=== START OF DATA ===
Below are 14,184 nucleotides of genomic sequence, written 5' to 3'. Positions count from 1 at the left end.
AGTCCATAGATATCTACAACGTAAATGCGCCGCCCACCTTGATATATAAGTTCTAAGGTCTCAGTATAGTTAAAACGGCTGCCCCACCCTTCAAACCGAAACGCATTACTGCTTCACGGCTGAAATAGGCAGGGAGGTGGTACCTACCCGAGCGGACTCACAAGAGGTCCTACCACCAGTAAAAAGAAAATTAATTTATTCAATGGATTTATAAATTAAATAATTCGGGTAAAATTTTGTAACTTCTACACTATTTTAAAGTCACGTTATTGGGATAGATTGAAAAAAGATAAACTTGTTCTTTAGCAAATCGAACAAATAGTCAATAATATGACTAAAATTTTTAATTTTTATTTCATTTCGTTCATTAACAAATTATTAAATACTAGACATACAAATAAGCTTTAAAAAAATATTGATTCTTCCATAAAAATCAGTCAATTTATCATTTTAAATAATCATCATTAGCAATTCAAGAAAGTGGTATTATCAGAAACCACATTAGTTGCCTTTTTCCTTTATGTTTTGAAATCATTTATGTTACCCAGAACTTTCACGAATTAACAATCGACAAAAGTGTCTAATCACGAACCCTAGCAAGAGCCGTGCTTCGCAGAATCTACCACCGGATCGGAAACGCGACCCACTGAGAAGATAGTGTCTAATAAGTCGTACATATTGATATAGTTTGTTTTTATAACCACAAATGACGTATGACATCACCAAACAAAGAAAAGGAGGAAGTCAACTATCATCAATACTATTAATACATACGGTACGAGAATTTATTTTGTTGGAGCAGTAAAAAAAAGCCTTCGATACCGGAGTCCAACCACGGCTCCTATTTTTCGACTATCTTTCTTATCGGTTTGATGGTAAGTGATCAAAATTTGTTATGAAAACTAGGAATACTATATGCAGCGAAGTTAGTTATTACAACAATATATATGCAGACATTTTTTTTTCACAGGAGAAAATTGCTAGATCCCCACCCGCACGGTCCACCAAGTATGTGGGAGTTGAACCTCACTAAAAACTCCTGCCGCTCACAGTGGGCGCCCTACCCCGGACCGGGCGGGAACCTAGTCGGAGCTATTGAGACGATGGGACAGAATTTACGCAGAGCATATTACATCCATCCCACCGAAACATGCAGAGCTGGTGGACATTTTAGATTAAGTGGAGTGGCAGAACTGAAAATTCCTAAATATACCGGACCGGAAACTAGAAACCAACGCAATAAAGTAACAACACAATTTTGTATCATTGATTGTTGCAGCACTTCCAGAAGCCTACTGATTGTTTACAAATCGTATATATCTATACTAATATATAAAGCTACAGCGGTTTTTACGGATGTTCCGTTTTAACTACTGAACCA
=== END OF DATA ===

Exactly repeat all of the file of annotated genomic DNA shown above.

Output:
Below are 14,184 nucleotides of genomic sequence, written 5' to 3'. Positions count from 1 at the left end.
AGTCCATAGATATCTACAACGTAAATGCGCCGCCCACCTTGATATATAAGTTCTAAGGTCTCAGTATAGTTAAAACGGCTGCCCCACCCTTCAAACCGAAACGCATTACTGCTTCACGGCTGAAATAGGCAGGGAGGTGGTACCTACCCGAGCGGACTCACAAGAGGTCCTACCACCAGTAAAAAGAAAATTAATTTATTCAATGGATTTATAAATTAAATAATTCGGGTAAAATTTTGTAACTTCTACACTATTTTAAAGTCACGTTATTGGGATAGATTGAAAAAAGATAAACTTGTTCTTTAGCAAATCGAACAAATAGTCAATAATATGACTAAAATTTTTAATTTTTATTTCATTTCGTTCATTAACAAATTATTAAATACTAGACATACAAATAAGCTTTAAAAAAATATTGATTCTTCCATAAAAATCAGTCAATTTATCATTTTAAATAATCATCATTAGCAATTCAAGAAAGTGGTATTATCAGAAACCACATTAGTTGCCTTTTTCCTTTATGTTTTGAAATCATTTATGTTACCCAGAACTTTCACGAATTAACAATCGACAAAAGTGTCTAATCACGAACCCTAGCAAGAGCCGTGCTTCGCAGAATCTACCACCGGATCGGAAACGCGACCCACTGAGAAGATAGTGTCTAATAAGTCGTACATATTGATATAGTTTGTTTTTATAACCACAAATGACGTATGACATCACCAAACAAAGAAAAGGAGGAAGTCAACTATCATCAATACTATTAATACATACGGTACGAGAATTTATTTTGTTGGAGCAGTAAAAAAAAGCCTTCGATACCGGAGTCCAACCACGGCTCCTATTTTTCGACTATCTTTCTTATCGGTTTGATGGTAAGTGATCAAAATTTGTTATGAAAACTAGGAATACTATATGCAGCGAAGTTAGTTATTACAACAATATATATGCAGACATTTTTTTTTCACAGGAGAAAATTGCTAGATCCCCACCCGCACGGTCCACCAAGTATGTGGGAGTTGAACCTCACTAAAAACTCCTGCCGCTCACAGTGGGCGCCCTACCCCGGACCGGGCGGGAACCTAGTCGGAGCTATTGAGACGATGGGACAGAATTTACGCAGAGCATATTACATCCATCCCACCGAAACATGCAGAGCTGGTGGACATTTTAGATTAAGTGGAGTGGCAGAACTGAAAATTCCTAAATATACCGGACCGGAAACTAGAAACCAACGCAATAAAGTAACAACACAATTTTGTATCATTGATTGTTGCAGCACTTCCAGAAGCCTACTGATTGTTTACAAATCGTATATATCTATACTAATATATAAAGCTACAGCGGTTTTTACGGATGTTCCGTTTTAACTACTGAACCA